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TOTAL LOCKS: 34
CRUISING TIME PER DAY: 8.5 HOURS (30 TOTAL)
Maps & Guides for this route: N3, P6 | Click here buy maps
This journey is rural and even remote at times, yet trips in and out of colourful hubs that tell gripping stories of canal-life to the passing boater.
There are tales of medieval times and the English language, special water which changed a town’s fortunes and a vital inland port with links to pottery, the Industrial Revolution and ‘canal mania’.
Before heading north from the marina, you may be tempted to take time to explore the city of Lichfield. Lichfield Cathedral is the only three-spired medieval Cathedral in the UK and is world renowned. One of its treasures is an 8th-century carved panel of the Archangel Gabriel which was discovered in 2003. The close around the Cathedral dates back to medieval times, and the city is also renowned for its Georgian architecture. The writer often referred to as Dr Johnson, Samuel Johnson, was born here in 1709, his birthplace now a museum. His most famous work ‘A Dictionary of the English Language’ was published in 1755 and, according to the Oxford Dictionary of Quotations, Johnson is the second most quoted Englishman.
When you leave the marina, head northwards and follow the Coventry Canal through open countryside to Fradley Junction where the canal ends just beyond a swing bridge as it meets the Trent & Mersey Canal. Steer carefully as this junction is very popular with gongoozlers who will watch as you negotiate the sharp right bend from the Coventry straight into Junction Lock. This is a hotspot with an award-winning nature reserve, and a pub and teashop to tempt you too.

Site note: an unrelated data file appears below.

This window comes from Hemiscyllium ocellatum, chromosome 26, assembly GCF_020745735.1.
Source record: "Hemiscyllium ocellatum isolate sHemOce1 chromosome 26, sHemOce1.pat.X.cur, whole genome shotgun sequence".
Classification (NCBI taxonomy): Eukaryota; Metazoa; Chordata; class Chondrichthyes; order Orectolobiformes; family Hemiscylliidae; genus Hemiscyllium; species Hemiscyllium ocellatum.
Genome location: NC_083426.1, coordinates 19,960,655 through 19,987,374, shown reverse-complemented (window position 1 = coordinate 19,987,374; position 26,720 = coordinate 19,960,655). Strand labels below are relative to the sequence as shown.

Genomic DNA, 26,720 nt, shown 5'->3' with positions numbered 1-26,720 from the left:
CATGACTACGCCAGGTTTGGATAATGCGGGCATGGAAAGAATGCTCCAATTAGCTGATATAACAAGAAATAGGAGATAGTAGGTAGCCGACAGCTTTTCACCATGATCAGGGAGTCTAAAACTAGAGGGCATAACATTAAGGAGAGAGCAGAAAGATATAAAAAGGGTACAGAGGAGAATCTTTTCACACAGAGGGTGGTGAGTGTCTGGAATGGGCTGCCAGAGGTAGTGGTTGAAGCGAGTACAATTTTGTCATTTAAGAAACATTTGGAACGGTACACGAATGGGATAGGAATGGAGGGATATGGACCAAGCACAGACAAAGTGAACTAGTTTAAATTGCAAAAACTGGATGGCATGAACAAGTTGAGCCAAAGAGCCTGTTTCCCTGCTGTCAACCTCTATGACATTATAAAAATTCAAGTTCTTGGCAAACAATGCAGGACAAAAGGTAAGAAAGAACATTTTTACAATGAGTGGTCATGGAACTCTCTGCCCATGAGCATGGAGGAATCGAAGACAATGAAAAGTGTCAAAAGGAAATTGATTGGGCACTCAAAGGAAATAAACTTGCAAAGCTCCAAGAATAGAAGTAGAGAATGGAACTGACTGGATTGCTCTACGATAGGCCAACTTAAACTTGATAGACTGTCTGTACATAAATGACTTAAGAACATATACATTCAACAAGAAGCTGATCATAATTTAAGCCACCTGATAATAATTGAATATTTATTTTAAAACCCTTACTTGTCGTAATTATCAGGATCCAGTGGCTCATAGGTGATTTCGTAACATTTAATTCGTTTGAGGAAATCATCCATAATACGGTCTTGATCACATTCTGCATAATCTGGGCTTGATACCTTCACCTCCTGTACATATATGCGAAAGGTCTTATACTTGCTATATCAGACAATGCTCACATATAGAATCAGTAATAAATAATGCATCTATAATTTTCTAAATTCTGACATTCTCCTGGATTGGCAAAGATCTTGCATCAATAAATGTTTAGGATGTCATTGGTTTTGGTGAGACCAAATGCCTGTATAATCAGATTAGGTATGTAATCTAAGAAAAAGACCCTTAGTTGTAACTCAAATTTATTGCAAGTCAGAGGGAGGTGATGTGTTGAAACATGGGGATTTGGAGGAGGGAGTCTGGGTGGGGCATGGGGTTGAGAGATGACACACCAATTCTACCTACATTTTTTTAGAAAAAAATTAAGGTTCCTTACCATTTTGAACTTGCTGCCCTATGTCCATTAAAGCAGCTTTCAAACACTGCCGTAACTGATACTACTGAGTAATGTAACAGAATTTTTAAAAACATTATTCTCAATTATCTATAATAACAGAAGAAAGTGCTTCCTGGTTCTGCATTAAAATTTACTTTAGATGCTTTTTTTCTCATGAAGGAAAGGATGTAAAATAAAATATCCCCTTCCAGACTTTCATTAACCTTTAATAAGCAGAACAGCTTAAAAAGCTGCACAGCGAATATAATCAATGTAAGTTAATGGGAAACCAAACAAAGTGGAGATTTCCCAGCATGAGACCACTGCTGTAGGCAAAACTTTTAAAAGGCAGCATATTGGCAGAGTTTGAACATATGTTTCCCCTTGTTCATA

Continue east through the locks along the Trent & Mersey Canal towards Alrewas. This pretty village sits close to the River Trent and was once famous for basket weaving from the trees which grew in the river’s floodplain. It is now known as the location of the National Memorial Arboretum, just under two miles from the canal. Below Alrewas Lock, the canal actually joins the river for a short way, so keep well away from the signposted weir.
From Wychnor Lock, the canal runs straight and parallel to the A38, formerly the old Roman road of Ryknield Street. At Barton-under-Needwood, the large marina makes an interesting stop-off as it is a mini shopping village with plenty of places to eat – there’s even an estate agency based on a boat! After descending Barton Turn Lock, the A38 parts company with the canal near bridge 36, so peace resumes. Branston Water Park, a Local Nature Reserve in a former gravel pit, offers walk trails and a café. It has one of the largest reed beds in Staffordshire so is home to varied species of plants and animals. Just beyond the park, the village of Branston is home of the famous pickle, first created here by Crosse & Blackwell in 1922.
The canal now reaches Burton-on-Trent where a visit to a pub is mandatory to soak up the town's famous brewing heritage. And if you have time, visit the National Brewery Centre. Brewing in Burton dates back to the Middle Ages when monks used to brew beer for their own consumption as well as for visitors. The town’s water created excellent beer, and the advent of the Trent & Mersey Canal enabled hops and barley to be easily transported in, and Burton’s beer to be transported out to much of the country. At its height, Burton had over 30 breweries producing hundreds of thousands of barrels of ale each year.